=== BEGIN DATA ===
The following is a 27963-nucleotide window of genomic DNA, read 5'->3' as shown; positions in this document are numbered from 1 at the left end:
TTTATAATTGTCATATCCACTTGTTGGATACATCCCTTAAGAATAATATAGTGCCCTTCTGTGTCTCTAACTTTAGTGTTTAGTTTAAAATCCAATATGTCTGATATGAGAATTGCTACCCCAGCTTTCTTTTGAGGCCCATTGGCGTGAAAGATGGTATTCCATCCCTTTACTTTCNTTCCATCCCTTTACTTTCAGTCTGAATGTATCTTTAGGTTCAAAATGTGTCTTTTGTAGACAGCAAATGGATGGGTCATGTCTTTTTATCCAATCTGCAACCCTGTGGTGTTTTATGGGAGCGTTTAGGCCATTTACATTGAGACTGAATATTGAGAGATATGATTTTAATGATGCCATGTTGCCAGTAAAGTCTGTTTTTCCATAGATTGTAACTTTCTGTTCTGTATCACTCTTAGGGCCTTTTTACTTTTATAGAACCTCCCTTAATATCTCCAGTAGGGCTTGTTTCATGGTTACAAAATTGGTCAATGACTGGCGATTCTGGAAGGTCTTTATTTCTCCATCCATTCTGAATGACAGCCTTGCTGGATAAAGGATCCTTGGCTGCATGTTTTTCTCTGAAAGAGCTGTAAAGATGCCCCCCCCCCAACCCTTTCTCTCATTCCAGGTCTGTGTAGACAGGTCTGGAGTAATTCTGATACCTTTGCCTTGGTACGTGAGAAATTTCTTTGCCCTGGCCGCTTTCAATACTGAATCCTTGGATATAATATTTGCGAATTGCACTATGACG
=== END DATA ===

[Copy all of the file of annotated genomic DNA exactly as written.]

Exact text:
The following is a 27963-nucleotide window of genomic DNA, read 5'->3' as shown; positions in this document are numbered from 1 at the left end:
TTTATAATTGTCATATCCACTTGTTGGATACATCCCTTAAGAATAATATAGTGCCCTTCTGTGTCTCTAACTTTAGTGTTTAGTTTAAAATCCAATATGTCTGATATGAGAATTGCTACCCCAGCTTTCTTTTGAGGCCCATTGGCGTGAAAGATGGTATTCCATCCCTTTACTTTCNTTCCATCCCTTTACTTTCAGTCTGAATGTATCTTTAGGTTCAAAATGTGTCTTTTGTAGACAGCAAATGGATGGGTCATGTCTTTTTATCCAATCTGCAACCCTGTGGTGTTTTATGGGAGCGTTTAGGCCATTTACATTGAGACTGAATATTGAGAGATATGATTTTAATGATGCCATGTTGCCAGTAAAGTCTGTTTTTCCATAGATTGTAACTTTCTGTTCTGTATCACTCTTAGGGCCTTTTTACTTTTATAGAACCTCCCTTAATATCTCCAGTAGGGCTTGTTTCATGGTTACAAAATTGGTCAATGACTGGCGATTCTGGAAGGTCTTTATTTCTCCATCCATTCTGAATGACAGCCTTGCTGGATAAAGGATCCTTGGCTGCATGTTTTTCTCTGAAAGAGCTGTAAAGATGCCCCCCCCCCAACCCTTTCTCTCATTCCAGGTCTGTGTAGACAGGTCTGGAGTAATTCTGATACCTTTGCCTTGGTACGTGAGAAATTTCTTTGCCCTGGCCGCTTTCAATACTGAATCCTTGGATATAATATTTGCGAATTGCACTATGACG